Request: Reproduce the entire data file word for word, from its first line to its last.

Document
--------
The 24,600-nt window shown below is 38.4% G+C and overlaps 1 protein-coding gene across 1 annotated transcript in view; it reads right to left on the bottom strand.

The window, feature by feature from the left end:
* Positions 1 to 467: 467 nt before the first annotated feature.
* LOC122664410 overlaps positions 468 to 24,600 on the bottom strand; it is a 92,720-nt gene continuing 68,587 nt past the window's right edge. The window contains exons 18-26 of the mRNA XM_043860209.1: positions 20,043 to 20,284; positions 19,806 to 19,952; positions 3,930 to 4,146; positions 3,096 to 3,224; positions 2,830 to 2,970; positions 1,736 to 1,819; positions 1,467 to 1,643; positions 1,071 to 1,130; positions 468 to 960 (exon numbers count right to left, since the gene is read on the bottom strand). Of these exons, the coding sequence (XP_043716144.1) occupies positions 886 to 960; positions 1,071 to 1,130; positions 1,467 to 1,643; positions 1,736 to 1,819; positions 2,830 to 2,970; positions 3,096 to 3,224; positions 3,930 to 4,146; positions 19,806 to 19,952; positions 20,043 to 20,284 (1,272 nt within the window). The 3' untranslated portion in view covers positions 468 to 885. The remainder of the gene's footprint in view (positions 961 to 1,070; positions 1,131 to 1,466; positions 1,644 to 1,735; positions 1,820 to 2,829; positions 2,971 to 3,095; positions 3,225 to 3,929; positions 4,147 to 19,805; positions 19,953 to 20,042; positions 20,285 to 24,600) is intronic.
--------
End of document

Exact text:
The 24,600-nt window shown below is 38.4% G+C and overlaps 1 protein-coding gene across 1 annotated transcript in view; it reads right to left on the bottom strand.

The window, feature by feature from the left end:
* Positions 1 to 467: 467 nt before the first annotated feature.
* LOC122664410 overlaps positions 468 to 24,600 on the bottom strand; it is a 92,720-nt gene continuing 68,587 nt past the window's right edge. The window contains exons 18-26 of the mRNA XM_043860209.1: positions 20,043 to 20,284; positions 19,806 to 19,952; positions 3,930 to 4,146; positions 3,096 to 3,224; positions 2,830 to 2,970; positions 1,736 to 1,819; positions 1,467 to 1,643; positions 1,071 to 1,130; positions 468 to 960 (exon numbers count right to left, since the gene is read on the bottom strand). Of these exons, the coding sequence (XP_043716144.1) occupies positions 886 to 960; positions 1,071 to 1,130; positions 1,467 to 1,643; positions 1,736 to 1,819; positions 2,830 to 2,970; positions 3,096 to 3,224; positions 3,930 to 4,146; positions 19,806 to 19,952; positions 20,043 to 20,284 (1,272 nt within the window). The 3' untranslated portion in view covers positions 468 to 885. The remainder of the gene's footprint in view (positions 961 to 1,070; positions 1,131 to 1,466; positions 1,644 to 1,735; positions 1,820 to 2,829; positions 2,971 to 3,095; positions 3,225 to 3,929; positions 4,147 to 19,805; positions 19,953 to 20,042; positions 20,285 to 24,600) is intronic.